I was really curious about this story. It's been a while since I read a Candice Hern book, can't remember when was the last one, but a story with widows as main characters is a bit uncommon. As the widows seem ready to engage in amorous activities only make's it more interesting.
Marianne Nesbitt adored her late husband David, but the racy reminiscences of the Merry Widows make her wonder if she missed something special. Might she find it now through a love affair? Uncertain how to go about it, she asks Adam Cazenove, an old friend and notorious rake, to tutor her in the arts of seduction.
The brazen request turns Adam’s world upside down. He never imagined his best friend’s very proper and exceedingly attractive widow would seek out a lover. If not for his recent betrothal, he would jump at the chance to warm her bed. Since he cannot bear the thought of another man doing so, he foils her every attempt at seduction. Until one night of unintended passion changes everything ...
Unfortunately in the end I don't think it worked all that well, to me this seemed the perfect plot for a commedy of manners instead Hern gives us misunderstandings, one after another, between two old friends who've been forever in love with each other but are just now finding that out when he announces his engagement to another woman and she her decision to take a lover and find out what she has been missing.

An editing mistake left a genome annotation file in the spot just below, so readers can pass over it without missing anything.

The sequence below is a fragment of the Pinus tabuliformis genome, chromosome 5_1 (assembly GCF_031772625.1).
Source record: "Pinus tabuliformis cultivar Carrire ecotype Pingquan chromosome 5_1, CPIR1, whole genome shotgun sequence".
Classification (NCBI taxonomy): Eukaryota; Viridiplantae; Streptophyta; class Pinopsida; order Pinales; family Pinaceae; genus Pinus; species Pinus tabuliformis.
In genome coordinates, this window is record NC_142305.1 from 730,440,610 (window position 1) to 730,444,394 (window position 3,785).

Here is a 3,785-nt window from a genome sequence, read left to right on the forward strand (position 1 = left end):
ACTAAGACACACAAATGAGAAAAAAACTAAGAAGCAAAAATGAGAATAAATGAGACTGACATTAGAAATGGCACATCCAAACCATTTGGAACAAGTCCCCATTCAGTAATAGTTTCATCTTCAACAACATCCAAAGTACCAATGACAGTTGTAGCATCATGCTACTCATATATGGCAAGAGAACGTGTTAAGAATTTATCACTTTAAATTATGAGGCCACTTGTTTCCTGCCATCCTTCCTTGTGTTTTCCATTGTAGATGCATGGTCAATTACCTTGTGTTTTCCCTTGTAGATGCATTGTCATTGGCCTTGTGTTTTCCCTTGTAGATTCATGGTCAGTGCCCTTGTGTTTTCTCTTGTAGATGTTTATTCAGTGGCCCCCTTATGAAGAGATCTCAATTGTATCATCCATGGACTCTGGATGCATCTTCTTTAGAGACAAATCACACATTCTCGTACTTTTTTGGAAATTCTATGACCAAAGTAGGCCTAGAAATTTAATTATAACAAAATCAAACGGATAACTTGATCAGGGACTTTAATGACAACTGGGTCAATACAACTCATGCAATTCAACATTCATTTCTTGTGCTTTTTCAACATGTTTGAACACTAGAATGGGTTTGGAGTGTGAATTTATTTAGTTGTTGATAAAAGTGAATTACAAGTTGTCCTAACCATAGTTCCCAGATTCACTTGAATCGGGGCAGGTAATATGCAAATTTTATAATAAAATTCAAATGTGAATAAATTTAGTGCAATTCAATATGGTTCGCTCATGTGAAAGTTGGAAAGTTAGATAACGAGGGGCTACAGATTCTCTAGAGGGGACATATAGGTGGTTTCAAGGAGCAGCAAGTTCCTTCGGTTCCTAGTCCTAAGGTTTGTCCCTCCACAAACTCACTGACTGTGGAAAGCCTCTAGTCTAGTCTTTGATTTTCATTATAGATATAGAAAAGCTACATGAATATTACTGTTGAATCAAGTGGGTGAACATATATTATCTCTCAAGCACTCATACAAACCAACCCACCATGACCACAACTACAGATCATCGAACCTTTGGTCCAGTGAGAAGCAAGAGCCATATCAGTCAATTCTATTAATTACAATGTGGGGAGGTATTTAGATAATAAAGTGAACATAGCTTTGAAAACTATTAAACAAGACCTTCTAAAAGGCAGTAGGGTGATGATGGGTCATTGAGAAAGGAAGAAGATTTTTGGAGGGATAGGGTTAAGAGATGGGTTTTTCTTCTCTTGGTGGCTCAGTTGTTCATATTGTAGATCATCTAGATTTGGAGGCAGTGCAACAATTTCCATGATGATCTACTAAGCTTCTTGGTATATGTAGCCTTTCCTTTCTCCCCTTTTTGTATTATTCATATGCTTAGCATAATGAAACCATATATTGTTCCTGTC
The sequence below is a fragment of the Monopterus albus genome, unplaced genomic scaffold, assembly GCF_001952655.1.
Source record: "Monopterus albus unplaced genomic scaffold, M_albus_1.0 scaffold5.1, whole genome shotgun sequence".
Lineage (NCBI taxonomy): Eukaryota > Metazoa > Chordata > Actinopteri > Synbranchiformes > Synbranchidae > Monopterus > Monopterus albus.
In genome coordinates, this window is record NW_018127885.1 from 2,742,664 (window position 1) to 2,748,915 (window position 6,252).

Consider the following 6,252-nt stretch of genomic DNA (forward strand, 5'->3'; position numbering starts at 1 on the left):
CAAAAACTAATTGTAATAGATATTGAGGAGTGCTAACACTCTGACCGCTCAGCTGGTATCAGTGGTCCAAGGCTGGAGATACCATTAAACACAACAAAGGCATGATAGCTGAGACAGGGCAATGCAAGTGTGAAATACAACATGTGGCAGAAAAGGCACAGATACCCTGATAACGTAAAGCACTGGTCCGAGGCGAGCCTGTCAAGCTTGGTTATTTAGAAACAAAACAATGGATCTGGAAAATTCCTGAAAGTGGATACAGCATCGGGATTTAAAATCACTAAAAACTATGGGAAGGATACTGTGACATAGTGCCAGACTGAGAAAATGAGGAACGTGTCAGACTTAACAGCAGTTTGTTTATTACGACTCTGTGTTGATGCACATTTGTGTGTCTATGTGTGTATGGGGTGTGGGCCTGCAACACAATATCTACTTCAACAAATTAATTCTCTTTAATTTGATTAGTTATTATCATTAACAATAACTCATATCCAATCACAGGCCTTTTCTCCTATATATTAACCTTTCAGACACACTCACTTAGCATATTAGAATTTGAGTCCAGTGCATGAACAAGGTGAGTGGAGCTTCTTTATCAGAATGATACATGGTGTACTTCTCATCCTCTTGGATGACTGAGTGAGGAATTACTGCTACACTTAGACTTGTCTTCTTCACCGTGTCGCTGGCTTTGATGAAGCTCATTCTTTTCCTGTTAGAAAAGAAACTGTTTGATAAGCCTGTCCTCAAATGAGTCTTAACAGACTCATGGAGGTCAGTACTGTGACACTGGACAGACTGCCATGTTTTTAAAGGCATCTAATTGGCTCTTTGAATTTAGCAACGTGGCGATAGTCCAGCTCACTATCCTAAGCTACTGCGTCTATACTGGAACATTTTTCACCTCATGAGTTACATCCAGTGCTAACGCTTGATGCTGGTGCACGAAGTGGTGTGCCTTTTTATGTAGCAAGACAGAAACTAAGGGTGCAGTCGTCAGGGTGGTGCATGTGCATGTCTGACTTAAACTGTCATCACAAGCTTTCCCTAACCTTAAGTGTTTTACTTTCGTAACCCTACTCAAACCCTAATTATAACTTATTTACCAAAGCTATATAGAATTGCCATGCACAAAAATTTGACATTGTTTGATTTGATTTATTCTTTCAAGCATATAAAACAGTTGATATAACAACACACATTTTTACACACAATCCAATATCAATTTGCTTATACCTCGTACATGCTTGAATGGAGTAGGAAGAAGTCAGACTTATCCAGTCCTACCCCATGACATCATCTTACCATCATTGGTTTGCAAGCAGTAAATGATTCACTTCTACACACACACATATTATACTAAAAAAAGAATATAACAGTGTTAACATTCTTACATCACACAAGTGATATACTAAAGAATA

I decided to take this as a comedy just the same because the lengths to which Adam goes to scare away Marianne's potencial lovers is funny and sometimes bordering on the absurd. The "event" that Hern used to bring them together didn't much please me - Adam was still engaged to another woman. But truth be told he did not try to trick Marianne and if she was unable to recognise him it wasn't really his fault. And even with how much I like to see a hero grovel I don't think this one really had a reason to be as punished as he was.
Even after all these faults I think the idea behind it still has merit and so I'm looking forward to more adventures of the Benevolent Widows.